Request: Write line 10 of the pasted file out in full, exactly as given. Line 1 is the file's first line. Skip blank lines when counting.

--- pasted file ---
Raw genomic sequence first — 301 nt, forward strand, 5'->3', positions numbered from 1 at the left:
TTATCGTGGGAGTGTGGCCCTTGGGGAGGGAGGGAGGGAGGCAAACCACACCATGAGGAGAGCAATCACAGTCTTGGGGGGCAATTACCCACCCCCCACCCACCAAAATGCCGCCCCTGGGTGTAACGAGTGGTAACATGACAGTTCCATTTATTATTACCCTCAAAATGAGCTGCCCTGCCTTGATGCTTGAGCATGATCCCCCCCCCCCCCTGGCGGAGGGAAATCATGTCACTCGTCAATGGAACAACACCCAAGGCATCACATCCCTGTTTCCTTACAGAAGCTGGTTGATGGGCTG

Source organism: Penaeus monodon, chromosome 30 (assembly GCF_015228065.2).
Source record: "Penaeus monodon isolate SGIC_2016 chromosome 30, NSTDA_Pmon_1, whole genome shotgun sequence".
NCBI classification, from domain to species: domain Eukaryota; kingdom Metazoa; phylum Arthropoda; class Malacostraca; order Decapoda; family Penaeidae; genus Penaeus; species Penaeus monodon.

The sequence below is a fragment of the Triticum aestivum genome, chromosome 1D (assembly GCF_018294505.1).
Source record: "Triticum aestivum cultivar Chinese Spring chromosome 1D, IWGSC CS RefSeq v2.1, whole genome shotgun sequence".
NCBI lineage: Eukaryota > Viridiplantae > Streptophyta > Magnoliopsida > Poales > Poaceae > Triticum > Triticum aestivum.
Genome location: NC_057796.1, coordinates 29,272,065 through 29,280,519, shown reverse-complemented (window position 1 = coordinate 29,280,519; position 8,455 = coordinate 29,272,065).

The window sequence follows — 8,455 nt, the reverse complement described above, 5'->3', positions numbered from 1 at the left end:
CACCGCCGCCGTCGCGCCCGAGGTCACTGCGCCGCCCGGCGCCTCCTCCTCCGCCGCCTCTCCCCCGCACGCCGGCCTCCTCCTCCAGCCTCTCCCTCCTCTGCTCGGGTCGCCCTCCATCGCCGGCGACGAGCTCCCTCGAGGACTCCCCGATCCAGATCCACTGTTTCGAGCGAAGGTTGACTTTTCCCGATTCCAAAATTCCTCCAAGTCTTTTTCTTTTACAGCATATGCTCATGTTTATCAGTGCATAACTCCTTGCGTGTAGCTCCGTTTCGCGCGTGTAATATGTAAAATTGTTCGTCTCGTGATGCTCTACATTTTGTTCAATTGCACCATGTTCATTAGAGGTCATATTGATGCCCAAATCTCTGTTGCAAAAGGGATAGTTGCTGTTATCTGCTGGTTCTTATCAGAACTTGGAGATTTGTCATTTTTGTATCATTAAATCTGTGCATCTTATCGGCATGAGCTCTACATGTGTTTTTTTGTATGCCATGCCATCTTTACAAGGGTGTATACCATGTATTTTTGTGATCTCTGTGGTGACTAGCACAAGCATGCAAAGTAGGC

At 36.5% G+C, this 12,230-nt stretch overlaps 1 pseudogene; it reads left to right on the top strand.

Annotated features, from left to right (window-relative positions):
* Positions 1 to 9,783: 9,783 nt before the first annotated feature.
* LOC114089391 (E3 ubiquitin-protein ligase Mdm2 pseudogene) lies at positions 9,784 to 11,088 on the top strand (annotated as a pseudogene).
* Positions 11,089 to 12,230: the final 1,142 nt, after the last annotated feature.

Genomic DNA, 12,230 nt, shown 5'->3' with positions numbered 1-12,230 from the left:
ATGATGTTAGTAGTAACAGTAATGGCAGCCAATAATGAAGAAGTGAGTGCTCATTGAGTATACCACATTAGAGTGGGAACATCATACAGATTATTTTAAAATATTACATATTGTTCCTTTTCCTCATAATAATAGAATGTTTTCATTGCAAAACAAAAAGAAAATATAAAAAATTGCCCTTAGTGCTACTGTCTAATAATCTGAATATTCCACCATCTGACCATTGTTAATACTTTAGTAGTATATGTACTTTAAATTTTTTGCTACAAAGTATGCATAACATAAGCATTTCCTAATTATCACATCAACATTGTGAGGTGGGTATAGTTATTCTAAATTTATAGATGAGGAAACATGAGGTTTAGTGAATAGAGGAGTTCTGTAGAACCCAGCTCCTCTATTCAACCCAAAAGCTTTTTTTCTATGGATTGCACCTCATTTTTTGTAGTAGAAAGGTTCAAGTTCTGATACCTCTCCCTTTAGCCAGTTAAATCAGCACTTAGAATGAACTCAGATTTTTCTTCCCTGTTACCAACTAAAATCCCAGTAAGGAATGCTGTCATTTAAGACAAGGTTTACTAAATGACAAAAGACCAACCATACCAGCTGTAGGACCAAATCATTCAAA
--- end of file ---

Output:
The window sequence follows — 8,455 nt, the reverse complement described above, 5'->3', positions numbered from 1 at the left end: